She worked in several area textile mills including the “Masurel Worsted” and “Bonin Spinning” for many years before joining my sister and me in California in 1967 with my 3 youngest brothers, Denis, Paul and Ronnie. In fact, it was this experience (working in the mills) that helped Mom land a job as an assembly line worker for Lenkurt , an electronics company, in Menlo Park , California . They were really impressed with Mom’s background as a “twister.” And impressed that Mom was working nights (third shift) and still managed to take care of her three children. Really!! At that time the “twist” was quite the dance rage in San Francisco . The manager looked up textile mills and discovered that a “twister” was the name given to an operator working the frames that held more than 100 spindles and when the thread broke, the operator would reconnect the threads with a knot known as a “twister’s knot.” That story has been repeated many, many times.
While working at Lenkurt, she pursued her high school diploma, ultimately graduating with honors from San Mateo High School at the age of 54.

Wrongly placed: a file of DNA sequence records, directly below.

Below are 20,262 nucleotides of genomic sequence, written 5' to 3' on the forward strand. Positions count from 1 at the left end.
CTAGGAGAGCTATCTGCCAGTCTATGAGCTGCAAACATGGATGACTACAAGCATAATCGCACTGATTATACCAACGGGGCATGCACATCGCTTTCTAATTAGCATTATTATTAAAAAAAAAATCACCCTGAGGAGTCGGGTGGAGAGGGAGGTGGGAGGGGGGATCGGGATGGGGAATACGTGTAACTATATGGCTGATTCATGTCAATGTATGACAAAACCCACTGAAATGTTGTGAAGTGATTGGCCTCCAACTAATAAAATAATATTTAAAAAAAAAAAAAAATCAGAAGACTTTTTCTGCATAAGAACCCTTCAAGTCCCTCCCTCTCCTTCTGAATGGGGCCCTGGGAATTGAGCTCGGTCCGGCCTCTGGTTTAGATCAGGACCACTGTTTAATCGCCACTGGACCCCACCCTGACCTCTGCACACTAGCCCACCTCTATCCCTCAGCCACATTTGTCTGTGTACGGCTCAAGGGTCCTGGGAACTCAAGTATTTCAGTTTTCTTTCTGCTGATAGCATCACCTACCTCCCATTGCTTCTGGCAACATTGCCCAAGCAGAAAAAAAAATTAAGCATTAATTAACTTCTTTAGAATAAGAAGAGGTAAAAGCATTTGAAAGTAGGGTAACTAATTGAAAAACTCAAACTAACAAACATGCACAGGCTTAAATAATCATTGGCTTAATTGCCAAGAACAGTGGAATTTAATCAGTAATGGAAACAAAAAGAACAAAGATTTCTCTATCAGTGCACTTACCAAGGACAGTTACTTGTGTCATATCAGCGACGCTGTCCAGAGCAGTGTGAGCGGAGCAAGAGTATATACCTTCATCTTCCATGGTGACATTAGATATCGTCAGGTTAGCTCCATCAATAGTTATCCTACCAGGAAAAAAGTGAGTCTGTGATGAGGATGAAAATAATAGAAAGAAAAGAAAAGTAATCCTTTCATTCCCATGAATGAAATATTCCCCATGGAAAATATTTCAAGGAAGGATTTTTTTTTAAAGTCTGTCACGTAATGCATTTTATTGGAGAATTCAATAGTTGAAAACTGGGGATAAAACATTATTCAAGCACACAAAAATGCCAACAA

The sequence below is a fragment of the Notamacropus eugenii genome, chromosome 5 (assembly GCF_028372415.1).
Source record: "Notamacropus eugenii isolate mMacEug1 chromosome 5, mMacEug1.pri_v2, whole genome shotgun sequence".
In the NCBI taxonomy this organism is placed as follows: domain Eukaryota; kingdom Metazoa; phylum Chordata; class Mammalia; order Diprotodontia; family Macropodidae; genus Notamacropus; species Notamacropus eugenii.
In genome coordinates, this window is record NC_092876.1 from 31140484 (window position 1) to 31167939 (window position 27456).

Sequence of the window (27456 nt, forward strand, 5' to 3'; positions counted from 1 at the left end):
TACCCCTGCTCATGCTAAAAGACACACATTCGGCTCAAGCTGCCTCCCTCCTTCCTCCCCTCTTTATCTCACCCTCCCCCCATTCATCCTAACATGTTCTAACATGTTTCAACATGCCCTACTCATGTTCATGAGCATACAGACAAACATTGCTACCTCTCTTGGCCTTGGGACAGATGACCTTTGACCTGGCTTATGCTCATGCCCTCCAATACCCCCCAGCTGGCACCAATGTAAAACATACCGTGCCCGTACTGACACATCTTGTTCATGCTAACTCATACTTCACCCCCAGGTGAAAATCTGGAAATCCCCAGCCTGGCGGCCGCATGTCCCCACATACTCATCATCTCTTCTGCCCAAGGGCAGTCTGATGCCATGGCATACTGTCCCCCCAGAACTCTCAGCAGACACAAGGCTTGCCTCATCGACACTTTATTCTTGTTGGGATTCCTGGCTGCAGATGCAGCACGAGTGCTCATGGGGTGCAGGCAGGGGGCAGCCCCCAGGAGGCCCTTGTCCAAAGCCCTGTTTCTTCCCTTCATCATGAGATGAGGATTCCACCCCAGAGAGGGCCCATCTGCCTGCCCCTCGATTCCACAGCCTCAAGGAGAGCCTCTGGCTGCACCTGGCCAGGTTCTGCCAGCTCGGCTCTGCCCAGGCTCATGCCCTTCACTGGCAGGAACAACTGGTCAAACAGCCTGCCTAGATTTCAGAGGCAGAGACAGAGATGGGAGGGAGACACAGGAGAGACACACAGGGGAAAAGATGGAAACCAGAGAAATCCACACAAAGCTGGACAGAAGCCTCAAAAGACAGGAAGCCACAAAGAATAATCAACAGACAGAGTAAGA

A few years after moving to San Mateo she met Joe Floro and was married to him for 20 years. During that time Mom was coaxed into beginning her own travel club by the residents of the Rancho Grande Mobile Home Park. That resulted in the founding of the Rancho Grande Travel Club which she operated until 1990 when she moved back home to Massachusetts with Joe. During those years she traveled the world visiting six continents and 33 countries (18 European, seven Asian, four Mediterranean , one African, and three North American countries).
Richard was building an in-law unit for Mom and Joe, but Joe died from Cancer before the unit was completed. Mom lived there alone until she met a wonderful gentleman by the name of Clifton Gaunt. He was 93 years old, 20 years her senior, who lived down the street.
A romance started to bloom. They both started to discuss marriage and eventually Clifton proposed. Mom was 73. The town’s people gossiped about this marriage but Mom put their tongues to rest. They were married for 11 years. During their marriage, they crossed the United States three times, and spent several winters in Florida until Clifton passed away at 104.
To keep Clifton occupied while Mom was crocheting, she taught Clifton how to do latch hooking. He never thought he would become a “hooker” at the age of 94. He “hooked” at least a dozen rugs approximately 36 x 48 inches. One of his hooked rugs, “face of Jesus,” hangs in your Church Hall.